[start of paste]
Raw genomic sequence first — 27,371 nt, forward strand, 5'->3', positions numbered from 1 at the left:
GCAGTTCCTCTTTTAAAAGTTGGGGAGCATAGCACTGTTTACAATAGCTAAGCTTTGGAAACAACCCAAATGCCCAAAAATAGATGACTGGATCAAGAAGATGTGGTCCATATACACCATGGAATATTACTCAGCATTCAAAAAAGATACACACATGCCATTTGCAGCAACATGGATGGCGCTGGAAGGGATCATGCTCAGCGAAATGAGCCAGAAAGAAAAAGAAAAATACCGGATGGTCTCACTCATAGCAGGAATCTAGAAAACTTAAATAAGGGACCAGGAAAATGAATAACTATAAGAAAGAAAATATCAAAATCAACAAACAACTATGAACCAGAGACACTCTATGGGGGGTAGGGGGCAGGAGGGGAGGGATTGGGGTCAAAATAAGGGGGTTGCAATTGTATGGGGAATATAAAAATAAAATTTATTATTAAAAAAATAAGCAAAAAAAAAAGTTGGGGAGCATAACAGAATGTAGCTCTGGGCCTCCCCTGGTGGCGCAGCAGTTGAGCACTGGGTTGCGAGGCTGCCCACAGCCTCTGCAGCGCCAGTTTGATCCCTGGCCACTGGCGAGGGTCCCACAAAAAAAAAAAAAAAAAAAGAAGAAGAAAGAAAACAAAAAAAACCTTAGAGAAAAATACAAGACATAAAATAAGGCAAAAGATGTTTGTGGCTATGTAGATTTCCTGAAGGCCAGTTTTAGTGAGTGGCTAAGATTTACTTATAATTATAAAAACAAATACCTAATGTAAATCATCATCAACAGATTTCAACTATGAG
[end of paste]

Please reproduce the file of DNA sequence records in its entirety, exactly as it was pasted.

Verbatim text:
Raw genomic sequence first — 27,371 nt, forward strand, 5'->3', positions numbered from 1 at the left:
GCAGTTCCTCTTTTAAAAGTTGGGGAGCATAGCACTGTTTACAATAGCTAAGCTTTGGAAACAACCCAAATGCCCAAAAATAGATGACTGGATCAAGAAGATGTGGTCCATATACACCATGGAATATTACTCAGCATTCAAAAAAGATACACACATGCCATTTGCAGCAACATGGATGGCGCTGGAAGGGATCATGCTCAGCGAAATGAGCCAGAAAGAAAAAGAAAAATACCGGATGGTCTCACTCATAGCAGGAATCTAGAAAACTTAAATAAGGGACCAGGAAAATGAATAACTATAAGAAAGAAAATATCAAAATCAACAAACAACTATGAACCAGAGACACTCTATGGGGGGTAGGGGGCAGGAGGGGAGGGATTGGGGTCAAAATAAGGGGGTTGCAATTGTATGGGGAATATAAAAATAAAATTTATTATTAAAAAAATAAGCAAAAAAAAAAGTTGGGGAGCATAACAGAATGTAGCTCTGGGCCTCCCCTGGTGGCGCAGCAGTTGAGCACTGGGTTGCGAGGCTGCCCACAGCCTCTGCAGCGCCAGTTTGATCCCTGGCCACTGGCGAGGGTCCCACAAAAAAAAAAAAAAAAAAAGAAGAAGAAAGAAAACAAAAAAAACCTTAGAGAAAAATACAAGACATAAAATAAGGCAAAAGATGTTTGTGGCTATGTAGATTTCCTGAAGGCCAGTTTTAGTGAGTGGCTAAGATTTACTTATAATTATAAAAACAAATACCTAATGTAAATCATCATCAACAGATTTCAACTATGAG